© ■ : = -■ ( o'clock and drive her there In his catV v _„ .. - - . . ■■ ' The appointment was kept, and Gardiner informed her that he had not f een Robinson, but was going round to his^lace t 0 see «j mV" n q« to +i?a £nnp£w rfn thl ■ .«« r.K tiS? =a?l-tWh! ™°^ his friehd ?oSfd be found ahorse m Madra? Street «i Sned ta tte S wliile Garfl,_i_r^m„ f ,„?a h««i- w^>.« k_ V"l?*^^ ' h^ w linw^nn a,,! ™^it«» JSd tha'^irl minutes, told m P that Robin^on had He also told .m^e that bi"son had t0 Where h& C°Uld "We proceeded along m the car, and when we got out on the Lincoln road, near the tram terminus, I told Gardiner he was not taking me to the place where Robinson was. "I, asked him to stop the car and ■' - H iiiiiiiiiiiiiiiiiiiiiiiiiiiiiiiuiiitiiiiiiiiiiiitniiiuiiiiiiiiiiiiiiiiiiiiiiii urn i

° ~~" : ~~ • - . an?^ e alieged tl hive lll6^ that if she did not let out of her own free will he would drag her out. "Eventually he dragged me out," she declared, "and then tackled me. He said he had not run out of petrol and .that he had brought me out there for one punpose only, which he intended to fulfll [ -i struggled with him and he finally forced me down on the grass, and he began to use bad language." Here followed a detailed and graphic description;of the alleged assault "All this time I was screaming," the girl continued, "and he threatehed that if I dicf not stop he would do away With me with. me. . "He raised his hand m a threatening action and I was promise not to scream. All the time he was using the same sort of language to me.'-. J^g?**.s^?!^oT*lJ_S S^^e^cked^ up ' "SS s2 Shier on the temnle and struck G^ n fni^ of m^nr*otest S he still stru£~le?l^ with m^Ld finlllv achieved his^urposT'' finally achieved v She complained that her clothing * \ -■ iiiiiiiiiiiiiiiiiiiiiiiimiiiiuiiiiiiiiiiHiiiiiiiiiiiiMiiiiiimiiiiiiiiiiiiiiiiiiiiiiiiimiiiiin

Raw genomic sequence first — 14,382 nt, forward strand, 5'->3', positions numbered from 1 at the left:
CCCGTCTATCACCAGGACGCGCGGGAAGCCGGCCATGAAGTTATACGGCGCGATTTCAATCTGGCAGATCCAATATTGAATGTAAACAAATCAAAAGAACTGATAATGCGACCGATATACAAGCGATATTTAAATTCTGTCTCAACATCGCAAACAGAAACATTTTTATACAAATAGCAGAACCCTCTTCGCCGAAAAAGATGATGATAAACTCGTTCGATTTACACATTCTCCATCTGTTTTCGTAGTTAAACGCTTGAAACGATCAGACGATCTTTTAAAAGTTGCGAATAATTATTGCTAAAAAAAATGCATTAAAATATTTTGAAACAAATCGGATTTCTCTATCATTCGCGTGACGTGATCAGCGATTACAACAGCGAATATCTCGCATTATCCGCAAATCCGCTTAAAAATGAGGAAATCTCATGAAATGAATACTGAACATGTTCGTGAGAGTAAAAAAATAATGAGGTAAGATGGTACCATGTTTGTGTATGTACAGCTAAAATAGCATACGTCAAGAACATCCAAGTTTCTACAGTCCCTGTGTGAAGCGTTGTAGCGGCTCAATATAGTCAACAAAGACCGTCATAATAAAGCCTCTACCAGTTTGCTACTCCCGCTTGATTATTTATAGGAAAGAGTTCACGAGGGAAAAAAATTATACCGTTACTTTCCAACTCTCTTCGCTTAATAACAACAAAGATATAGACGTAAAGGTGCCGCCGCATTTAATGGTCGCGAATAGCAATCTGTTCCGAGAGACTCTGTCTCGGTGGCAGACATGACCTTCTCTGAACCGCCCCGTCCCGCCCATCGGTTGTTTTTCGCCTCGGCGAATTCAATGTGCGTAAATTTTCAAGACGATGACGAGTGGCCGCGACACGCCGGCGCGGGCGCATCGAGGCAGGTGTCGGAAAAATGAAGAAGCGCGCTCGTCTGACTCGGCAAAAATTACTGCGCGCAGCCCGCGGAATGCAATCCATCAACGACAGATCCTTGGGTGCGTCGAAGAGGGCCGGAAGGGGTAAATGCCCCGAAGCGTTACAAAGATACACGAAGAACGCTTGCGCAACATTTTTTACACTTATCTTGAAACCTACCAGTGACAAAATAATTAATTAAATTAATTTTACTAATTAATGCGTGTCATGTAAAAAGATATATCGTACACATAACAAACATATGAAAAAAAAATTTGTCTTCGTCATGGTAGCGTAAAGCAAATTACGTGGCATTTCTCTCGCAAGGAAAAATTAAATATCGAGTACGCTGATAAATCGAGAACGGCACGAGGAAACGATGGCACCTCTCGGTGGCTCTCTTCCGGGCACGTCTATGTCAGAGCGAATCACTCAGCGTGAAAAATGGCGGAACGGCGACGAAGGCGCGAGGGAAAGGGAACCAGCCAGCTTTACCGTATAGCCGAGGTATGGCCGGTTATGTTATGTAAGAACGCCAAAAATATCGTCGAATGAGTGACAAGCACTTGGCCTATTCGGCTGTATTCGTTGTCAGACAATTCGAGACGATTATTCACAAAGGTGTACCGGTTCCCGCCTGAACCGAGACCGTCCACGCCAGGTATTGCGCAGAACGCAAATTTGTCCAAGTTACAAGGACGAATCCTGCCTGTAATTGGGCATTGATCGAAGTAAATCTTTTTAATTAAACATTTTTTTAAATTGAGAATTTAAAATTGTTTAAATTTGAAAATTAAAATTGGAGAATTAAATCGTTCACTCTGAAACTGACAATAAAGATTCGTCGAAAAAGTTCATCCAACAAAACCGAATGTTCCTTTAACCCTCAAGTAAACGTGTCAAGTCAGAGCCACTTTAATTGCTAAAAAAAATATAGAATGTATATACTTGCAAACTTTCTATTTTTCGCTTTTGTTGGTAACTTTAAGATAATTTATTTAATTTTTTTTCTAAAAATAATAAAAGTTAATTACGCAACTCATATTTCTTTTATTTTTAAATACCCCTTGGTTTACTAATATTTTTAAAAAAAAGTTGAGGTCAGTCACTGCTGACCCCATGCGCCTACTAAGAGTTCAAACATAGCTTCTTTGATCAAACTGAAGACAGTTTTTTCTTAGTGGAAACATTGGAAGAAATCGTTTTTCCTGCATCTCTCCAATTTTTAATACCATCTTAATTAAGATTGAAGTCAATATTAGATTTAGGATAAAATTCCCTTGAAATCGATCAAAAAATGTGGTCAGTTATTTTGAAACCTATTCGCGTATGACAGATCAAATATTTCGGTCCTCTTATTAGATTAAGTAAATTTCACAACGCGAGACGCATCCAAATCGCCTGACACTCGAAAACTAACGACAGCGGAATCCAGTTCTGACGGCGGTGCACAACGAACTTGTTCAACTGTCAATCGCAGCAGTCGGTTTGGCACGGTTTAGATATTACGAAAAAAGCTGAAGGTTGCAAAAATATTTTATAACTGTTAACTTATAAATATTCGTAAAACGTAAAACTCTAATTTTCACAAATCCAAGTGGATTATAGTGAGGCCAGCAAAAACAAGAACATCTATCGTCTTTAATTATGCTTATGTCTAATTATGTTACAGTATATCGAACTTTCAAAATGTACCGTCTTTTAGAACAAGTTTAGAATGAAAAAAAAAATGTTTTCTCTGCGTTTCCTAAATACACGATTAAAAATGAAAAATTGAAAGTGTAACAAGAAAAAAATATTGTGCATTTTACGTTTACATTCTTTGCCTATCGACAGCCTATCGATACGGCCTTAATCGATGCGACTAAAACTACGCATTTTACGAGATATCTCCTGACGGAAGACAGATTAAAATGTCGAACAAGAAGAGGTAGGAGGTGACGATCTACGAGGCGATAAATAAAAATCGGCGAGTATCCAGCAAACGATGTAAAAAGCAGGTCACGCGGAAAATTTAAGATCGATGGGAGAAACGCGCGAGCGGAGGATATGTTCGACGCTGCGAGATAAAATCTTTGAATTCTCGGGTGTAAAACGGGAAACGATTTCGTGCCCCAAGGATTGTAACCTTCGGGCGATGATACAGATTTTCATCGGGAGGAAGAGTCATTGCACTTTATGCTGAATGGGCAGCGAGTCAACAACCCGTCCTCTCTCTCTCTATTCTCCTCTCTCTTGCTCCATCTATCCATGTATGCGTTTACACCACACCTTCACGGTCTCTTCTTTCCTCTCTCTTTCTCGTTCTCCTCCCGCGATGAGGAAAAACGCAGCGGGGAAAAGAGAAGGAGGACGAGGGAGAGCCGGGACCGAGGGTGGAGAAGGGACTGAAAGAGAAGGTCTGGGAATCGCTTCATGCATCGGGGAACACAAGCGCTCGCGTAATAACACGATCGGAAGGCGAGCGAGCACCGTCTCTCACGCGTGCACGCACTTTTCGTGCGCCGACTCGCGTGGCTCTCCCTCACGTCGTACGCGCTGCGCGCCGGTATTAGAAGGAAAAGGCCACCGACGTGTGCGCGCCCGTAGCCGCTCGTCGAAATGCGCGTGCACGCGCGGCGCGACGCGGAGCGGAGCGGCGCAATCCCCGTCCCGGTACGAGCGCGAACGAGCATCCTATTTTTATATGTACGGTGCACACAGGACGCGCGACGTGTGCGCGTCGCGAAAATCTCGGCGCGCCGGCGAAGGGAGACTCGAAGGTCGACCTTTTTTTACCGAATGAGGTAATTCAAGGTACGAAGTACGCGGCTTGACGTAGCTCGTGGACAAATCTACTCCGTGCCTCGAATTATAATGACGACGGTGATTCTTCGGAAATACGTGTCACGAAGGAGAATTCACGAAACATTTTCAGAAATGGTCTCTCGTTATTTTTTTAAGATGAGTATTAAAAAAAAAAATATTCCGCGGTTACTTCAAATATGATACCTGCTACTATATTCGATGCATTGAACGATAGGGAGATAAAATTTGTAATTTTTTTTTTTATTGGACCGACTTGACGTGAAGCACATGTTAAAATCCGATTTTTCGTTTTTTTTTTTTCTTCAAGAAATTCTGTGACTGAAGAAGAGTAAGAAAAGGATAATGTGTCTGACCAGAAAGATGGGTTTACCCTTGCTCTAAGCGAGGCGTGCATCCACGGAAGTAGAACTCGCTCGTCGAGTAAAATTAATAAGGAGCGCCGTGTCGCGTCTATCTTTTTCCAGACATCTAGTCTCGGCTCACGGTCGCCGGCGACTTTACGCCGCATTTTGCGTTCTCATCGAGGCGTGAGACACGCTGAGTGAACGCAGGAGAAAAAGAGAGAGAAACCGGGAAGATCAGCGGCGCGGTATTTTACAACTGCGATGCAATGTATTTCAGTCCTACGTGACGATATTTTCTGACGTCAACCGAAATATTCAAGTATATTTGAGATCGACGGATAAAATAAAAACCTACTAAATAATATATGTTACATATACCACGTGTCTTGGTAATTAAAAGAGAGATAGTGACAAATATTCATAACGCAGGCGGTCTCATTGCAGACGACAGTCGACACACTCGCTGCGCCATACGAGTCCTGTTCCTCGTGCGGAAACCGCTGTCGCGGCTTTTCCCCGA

m,, »'''">'«««"''"«»»»^^^^^ |et me out, and said if he didn't stop I would jump out. The car by this time was travelling at a high speed. P "I had - opened the door, and was standing oif the step ready to .jump when h! stopped me and said I would killed." . Jhe gii 1 said she into the car when he said that" having was. to he-found at the Junction Hotel, Halswell. But, much to her surprise, the car shot past the hotel and con- ; "... .tinued on until it turned down a grassy i ane. It was a very lonely - sP^an she saw no houses about a ' , -. The excuse Gardiner was.*said to have palmed- off on' her was that he had run out of petrol. The. girl was not satisfied with the explanation -and- said- so;, whereuponshe declares-Gardiner tried t6 prevail on her to accompany. him to the nearest house for a fresh supply■■;, of gas. ; But she was, not having any. She. insisted on remaining m the car. But this suggestion did not suit the man. He was anxious that she should go with him> as if ane remained behind she would be "at the mercy of tramps." • • Such a.gloomy prospect was not attractive to El.sic, who said she began to cry. .;: '. '■•